hippo, May 11 2008

       [hippo] I agree that that's a potential problem, and I've read before [link 2] about the Russian serfs being paid $3 a day to type captchas, but really I'm not buying it. Spammers don't seem like the type to acquire overhead, and the numbers really don't add up for me (how many, a million emails before someone sends their account info to the rich nigerian cialis farmer?). Also, say Google or whomever, just changes the process slightly every day or minute, or drastically , with their own algorithm. Someone signing up once would never notice, but the serfs would be flummoxed and quit. I could be totally wrong about the numbers aspect, regardless, I think the real future challenge is the recognition bots.   

       [Amos Kito] You're totally right about the emotion sticks. I was imagining a random stick-figure drawing mechanism (different leg, arm lengths, different lines more or less wobbly and so on). The situational ideas are awesome.   

       [MaxwellBuchanan], I too have no idea what 'choppin' it up' means, but given a picture of a bunch of stick-figures doing random body motions, I bet we could figure it out.
frosto, May 13 2008

       [frosto] You may be right - in any case the future of captcha-cracking has to be automated methods (see link).
hippo, May 13 2008

       I don't know if it would work any better than current CAPTCHAs but I would really enjoy seeing emotional stick people. :)
napoleonbag, May 13 2008

       [manicdictator] that's a great and very true comment, and here's the change in idea to accommodate it: Anticipation Captchas.   

       The essence of the captcha is determining what is human and what is machine (and, I guess ironically[?], this spam-war process is accelerating us towards the turing test winner [and/or terminator future, depending on your outlook]). So the real question is what is the simplest and fastest (for convenience) way to figure out who's bot and who's not.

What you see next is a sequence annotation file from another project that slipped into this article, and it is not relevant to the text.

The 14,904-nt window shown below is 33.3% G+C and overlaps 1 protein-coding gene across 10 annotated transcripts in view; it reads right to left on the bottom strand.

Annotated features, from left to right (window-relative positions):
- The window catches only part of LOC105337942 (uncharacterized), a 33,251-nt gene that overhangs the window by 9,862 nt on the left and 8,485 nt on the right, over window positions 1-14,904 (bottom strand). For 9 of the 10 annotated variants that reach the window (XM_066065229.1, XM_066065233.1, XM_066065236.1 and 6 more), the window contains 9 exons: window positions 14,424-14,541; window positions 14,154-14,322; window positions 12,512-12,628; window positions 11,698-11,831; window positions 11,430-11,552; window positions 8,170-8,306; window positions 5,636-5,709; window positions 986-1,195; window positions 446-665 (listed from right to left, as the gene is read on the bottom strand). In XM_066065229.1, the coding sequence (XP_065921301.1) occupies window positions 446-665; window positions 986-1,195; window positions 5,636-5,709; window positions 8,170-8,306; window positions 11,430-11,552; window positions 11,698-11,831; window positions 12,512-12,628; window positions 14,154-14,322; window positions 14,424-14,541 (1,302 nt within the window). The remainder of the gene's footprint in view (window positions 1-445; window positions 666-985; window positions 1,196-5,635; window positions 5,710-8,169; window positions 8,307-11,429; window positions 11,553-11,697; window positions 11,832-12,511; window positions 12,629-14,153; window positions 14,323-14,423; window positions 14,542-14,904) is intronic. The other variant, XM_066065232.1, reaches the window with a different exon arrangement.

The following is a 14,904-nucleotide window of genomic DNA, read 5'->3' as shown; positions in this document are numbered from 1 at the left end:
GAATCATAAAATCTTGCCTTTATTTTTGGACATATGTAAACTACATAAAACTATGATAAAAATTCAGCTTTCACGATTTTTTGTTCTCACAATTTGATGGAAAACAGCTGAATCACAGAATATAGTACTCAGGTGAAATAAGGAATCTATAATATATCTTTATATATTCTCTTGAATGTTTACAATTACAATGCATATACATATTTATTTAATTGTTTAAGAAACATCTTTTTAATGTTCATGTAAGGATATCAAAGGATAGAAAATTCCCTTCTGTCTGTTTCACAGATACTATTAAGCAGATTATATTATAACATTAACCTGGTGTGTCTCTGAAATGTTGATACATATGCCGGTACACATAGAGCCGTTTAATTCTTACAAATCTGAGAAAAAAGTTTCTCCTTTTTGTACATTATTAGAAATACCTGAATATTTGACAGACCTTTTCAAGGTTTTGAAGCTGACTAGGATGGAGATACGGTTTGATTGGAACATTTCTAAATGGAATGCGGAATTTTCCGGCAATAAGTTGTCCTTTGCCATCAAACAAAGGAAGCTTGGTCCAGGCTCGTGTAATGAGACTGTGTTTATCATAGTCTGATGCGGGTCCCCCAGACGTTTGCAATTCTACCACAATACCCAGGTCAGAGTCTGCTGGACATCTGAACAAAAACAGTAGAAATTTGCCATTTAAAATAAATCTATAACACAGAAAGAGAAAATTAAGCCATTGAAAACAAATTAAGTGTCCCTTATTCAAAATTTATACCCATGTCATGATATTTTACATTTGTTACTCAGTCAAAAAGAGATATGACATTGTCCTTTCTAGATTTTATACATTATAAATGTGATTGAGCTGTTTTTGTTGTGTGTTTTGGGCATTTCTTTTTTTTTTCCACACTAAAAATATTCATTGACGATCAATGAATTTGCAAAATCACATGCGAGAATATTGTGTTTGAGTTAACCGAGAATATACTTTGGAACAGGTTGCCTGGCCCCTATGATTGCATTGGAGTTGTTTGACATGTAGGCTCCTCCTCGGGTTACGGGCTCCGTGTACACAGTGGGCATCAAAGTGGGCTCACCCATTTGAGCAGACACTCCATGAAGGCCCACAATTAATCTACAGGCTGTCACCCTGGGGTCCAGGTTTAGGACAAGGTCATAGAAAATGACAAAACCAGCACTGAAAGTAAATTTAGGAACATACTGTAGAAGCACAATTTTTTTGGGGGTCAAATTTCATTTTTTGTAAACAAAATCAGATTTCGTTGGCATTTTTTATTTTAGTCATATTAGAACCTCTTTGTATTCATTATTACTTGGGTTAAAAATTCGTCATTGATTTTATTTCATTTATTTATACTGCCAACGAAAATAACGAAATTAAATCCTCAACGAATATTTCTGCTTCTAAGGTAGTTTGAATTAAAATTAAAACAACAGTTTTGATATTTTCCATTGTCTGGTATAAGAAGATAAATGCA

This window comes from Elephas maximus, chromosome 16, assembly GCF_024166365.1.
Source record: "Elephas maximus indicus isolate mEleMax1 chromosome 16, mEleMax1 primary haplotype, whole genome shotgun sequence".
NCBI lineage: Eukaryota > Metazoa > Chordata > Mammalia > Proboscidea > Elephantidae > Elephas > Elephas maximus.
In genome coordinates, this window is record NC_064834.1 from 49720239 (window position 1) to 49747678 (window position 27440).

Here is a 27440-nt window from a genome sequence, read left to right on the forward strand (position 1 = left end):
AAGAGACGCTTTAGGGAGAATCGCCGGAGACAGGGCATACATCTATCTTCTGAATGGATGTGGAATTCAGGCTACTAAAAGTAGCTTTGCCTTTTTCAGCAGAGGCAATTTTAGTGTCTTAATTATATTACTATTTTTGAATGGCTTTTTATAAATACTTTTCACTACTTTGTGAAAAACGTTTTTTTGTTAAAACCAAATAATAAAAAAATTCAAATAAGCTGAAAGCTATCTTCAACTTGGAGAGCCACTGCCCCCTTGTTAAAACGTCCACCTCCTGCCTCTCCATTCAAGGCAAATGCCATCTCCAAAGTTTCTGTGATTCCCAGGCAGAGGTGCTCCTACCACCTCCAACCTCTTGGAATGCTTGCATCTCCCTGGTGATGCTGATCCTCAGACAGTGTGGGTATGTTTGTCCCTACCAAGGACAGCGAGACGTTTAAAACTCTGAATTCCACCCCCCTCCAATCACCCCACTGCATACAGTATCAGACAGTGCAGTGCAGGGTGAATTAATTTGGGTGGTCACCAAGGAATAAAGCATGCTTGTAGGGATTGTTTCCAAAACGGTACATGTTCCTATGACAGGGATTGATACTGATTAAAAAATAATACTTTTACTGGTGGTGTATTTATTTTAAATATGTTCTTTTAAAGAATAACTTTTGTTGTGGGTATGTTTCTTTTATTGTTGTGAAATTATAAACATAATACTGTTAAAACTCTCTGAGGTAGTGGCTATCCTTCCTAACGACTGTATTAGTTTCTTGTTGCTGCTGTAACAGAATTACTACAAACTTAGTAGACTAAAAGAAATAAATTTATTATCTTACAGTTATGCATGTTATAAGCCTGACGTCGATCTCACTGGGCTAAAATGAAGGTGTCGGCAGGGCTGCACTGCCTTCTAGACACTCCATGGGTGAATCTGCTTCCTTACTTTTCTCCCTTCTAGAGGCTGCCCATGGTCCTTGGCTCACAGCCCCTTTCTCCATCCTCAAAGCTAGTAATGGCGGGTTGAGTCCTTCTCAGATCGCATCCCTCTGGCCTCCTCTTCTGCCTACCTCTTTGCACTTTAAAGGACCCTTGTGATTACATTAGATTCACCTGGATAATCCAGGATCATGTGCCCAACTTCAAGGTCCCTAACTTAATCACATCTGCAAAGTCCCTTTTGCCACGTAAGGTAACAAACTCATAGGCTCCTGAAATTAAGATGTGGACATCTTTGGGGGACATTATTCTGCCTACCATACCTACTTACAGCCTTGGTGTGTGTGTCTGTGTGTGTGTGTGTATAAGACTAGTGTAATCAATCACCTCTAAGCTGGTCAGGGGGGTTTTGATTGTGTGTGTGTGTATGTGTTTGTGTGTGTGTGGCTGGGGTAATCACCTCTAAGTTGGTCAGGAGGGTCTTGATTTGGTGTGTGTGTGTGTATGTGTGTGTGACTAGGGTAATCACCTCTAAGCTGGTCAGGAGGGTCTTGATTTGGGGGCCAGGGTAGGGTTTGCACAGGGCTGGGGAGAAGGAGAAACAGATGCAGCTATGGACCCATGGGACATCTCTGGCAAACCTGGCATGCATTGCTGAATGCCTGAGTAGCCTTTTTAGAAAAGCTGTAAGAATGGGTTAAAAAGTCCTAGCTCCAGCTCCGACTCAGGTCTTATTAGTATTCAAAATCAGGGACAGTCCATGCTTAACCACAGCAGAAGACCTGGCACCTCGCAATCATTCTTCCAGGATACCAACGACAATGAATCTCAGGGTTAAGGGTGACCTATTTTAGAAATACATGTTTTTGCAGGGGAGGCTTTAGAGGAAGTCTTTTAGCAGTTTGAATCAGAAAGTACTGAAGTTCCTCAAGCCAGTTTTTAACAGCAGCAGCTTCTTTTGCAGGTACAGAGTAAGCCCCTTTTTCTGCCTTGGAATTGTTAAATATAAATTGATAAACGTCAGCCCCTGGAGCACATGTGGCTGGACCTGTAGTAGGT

Humans have a particular skill in seeing a visual situation and predicting the next step or outcome.   

       A captcha example would be a picture of seven anvils in a square (all numbered randomly), one with wings, one resting on a ledge, one tied by rope to an unseen above structure, one with two small weights on top of it, one tied by rope to a weight below it, and the remaining two just anvils. And the question would be: which anvils will fall? The answer being (depending on the random numbers) something like: 45, 2, 369, 8.... or clicks in that order.
frosto, May 17 2008

       I must be a computer. I can't for the life of me figure out the answer to, "Which anvils will fall?"
4whom, May 17 2008

       Sounds like the Voit-Kampf test (Bladerunner):   

       "You’ve got a little boy. He shows you his butterfly collection plus the killing jar."
TerranFury, May 17 2008

       [4whom] See if you can get it with the link example. If you're still unsure, I think Dr. Baltar has a blood test ready for you.
frosto, May 17 2008

       Nope, still don't get it. Although I think I may have isolated the problem.
4whom, May 17 2008